President Obama’s speech to the U.S. Chamber of Commerce last week did anything but signal a rapprochement with America’s demoralized private sector. The Chamber has tirelessly assailed the Obama EPA’s many new rules, which burden industries with onerous regulations and could cost more than a trillion dollars yearly. Obama’s attempts to mollify the organization — chiefly by touting a review of federal regulations that is not likely to bring relief from any of them — fell flat.
Most of the president’s speech to the Chamber was typical: He scolded businesses for not being thankful that he had preserved existing tax rates, and berated them for not investing precisely where and how he wanted them to. The only tangible relief he offered was the delay of new EPA greenhouse-gas rules for “biomass” — which affect probably far fewer than 1 percent of private businesses.
This speech to the Chamber was one in a series of what appear to be carefully designed, symbolic overtures to the private sector — overtures along the not-so-economically-astute lines of “I really like business and I get it that you must have profits.” A revealing item in this series is the president’s January 18 executive order on “Improving Regulation and Regulatory Review,” which ordered the aforementioned review of business regulations. The order begins with the usual rhetoric that that “our regulatory system must protect public health, welfare, safety and the environment while promoting economic growth . . . and job creation” — but it also says the system must use the least burdensome tools and “take into account benefits and costs” to avoid chilling job creation. This language is reminiscent of Ronald Reagan, who first required cost-benefit analysis of proposed rules in 1981. In presenting the order to the public, Obama echoed Reagan even more closely, writing in the Wall Street Journal that America’s free markets are “the greatest force for prosperity the world has ever known.” He directed his agencies to find the “proper balance between free commerce” and necessary regulations.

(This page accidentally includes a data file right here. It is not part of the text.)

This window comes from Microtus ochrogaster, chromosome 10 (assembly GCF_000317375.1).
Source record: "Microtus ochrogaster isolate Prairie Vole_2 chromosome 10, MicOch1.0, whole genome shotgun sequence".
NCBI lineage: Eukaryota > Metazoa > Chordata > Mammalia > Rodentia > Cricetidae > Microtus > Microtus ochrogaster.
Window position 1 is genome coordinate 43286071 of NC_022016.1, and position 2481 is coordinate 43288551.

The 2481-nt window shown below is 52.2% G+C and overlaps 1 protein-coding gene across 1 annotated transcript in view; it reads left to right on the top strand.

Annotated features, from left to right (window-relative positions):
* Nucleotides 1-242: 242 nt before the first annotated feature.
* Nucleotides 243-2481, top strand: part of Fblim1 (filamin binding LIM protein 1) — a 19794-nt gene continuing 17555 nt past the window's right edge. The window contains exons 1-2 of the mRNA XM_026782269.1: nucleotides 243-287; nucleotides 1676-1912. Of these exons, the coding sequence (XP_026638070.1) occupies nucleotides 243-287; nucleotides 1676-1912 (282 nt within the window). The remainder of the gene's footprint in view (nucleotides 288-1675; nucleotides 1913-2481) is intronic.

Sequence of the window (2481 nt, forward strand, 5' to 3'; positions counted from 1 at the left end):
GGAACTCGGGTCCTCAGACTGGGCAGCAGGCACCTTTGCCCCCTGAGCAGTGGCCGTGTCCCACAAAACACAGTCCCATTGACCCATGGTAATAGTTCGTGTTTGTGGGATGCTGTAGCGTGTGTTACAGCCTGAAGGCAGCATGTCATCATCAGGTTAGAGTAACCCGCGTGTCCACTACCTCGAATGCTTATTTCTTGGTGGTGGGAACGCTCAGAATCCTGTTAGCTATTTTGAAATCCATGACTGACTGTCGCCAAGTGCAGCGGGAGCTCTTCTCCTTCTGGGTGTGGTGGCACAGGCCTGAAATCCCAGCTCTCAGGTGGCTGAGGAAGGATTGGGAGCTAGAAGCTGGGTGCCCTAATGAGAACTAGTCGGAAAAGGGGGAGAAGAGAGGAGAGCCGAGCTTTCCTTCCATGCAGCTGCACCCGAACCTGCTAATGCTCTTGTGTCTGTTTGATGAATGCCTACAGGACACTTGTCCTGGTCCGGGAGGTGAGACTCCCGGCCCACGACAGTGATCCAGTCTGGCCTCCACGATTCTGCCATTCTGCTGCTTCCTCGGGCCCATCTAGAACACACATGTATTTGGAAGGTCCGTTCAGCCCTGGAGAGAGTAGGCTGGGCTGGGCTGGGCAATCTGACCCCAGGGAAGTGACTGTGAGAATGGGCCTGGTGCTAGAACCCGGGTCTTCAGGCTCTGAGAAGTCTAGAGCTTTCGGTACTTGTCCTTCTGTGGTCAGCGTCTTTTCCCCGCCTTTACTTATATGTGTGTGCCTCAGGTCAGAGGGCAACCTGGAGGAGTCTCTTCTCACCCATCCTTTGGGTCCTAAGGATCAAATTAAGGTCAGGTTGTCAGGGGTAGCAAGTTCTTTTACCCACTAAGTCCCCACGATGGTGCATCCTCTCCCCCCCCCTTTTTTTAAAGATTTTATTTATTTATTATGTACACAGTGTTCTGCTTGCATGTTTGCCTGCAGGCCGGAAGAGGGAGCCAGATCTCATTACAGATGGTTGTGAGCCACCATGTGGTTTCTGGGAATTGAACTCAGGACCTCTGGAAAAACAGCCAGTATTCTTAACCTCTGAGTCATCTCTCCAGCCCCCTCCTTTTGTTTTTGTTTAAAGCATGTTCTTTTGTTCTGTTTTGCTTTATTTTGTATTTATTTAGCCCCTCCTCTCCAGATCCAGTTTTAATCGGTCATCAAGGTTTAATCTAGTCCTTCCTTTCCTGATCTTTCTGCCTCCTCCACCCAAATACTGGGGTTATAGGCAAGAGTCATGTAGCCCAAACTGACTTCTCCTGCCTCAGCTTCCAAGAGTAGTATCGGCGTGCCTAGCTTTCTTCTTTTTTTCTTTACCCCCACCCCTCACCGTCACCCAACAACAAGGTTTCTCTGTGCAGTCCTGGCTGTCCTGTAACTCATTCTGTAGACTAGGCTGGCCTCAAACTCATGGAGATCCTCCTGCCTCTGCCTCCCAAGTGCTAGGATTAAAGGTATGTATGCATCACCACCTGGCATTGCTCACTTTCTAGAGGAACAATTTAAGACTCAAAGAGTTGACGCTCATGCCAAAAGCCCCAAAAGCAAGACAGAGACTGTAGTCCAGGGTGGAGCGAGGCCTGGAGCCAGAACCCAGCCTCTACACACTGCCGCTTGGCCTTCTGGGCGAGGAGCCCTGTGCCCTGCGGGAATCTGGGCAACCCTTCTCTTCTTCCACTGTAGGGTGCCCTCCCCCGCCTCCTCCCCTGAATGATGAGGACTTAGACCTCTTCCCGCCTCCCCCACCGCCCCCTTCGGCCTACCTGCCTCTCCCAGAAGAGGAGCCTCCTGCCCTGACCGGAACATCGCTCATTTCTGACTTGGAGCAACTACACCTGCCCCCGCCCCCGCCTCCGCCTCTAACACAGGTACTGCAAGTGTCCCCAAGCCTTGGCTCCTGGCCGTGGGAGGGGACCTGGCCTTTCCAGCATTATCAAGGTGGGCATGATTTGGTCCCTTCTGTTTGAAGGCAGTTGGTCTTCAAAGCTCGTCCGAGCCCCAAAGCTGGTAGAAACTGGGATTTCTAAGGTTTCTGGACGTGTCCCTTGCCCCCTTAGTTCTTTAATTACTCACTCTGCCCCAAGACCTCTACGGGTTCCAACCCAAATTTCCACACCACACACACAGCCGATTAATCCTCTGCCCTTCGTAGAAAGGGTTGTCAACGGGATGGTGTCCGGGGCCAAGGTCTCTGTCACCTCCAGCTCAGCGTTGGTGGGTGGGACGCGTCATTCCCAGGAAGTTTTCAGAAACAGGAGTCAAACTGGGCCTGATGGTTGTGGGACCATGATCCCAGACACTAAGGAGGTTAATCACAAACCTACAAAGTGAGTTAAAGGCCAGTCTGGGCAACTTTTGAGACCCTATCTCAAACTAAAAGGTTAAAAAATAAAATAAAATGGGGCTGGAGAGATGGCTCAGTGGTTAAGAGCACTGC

The order reads as if an ardent champion of limited government wrote it, except for one glaring caveat. When calculating costs and benefits, the order instructs, agencies should consider “values that are difficult or impossible to quantify, including equity, human dignity, fairness and distributive impacts.” This loophole swallows the entire review. How might the amorphous, politically charged value of “fairness” figure into a debate about a proposed rule for industrial boilers that would cost $1.2 billion and put 798,0000 jobs at risk? The injection of “values” into cost-benefit analyses replaces reasoned analysis with the preferred policy of the executive branch. This is especially true because the order tasks the agencies themselves with conducting the reviews. If Congress will not redistribute income according to this administration’s preferred formula, then “redistributive impacts” evidently can be addressed through agency rulemaking.
Notions of fairness and redistributive impacts already have reared their head in some of EPA’s rulemakings of the last two years. In a July 2010 memo, EPA administrator Lisa Jackson issued new regulatory guidance directing EPA to integrate environmental justice “into the fabric of EPA process” so that each EPA action has “a particular focus on disadvantaged or vulnerable groups.” Indeed, social justice was part of EPA’s justification for the endangerment finding that greenhouse gases are pollutants harmful to human health. Climate change, EPA claimed, will “add further stress to an existing host of social problems in cities” that “accentuate disparities . . . in the American health care system.” With this progression from carbon dioxide to inner-city problems to health care, EPA creates a smooth, extra-legal path to unlimited federal jurisdiction, with values as the impetus.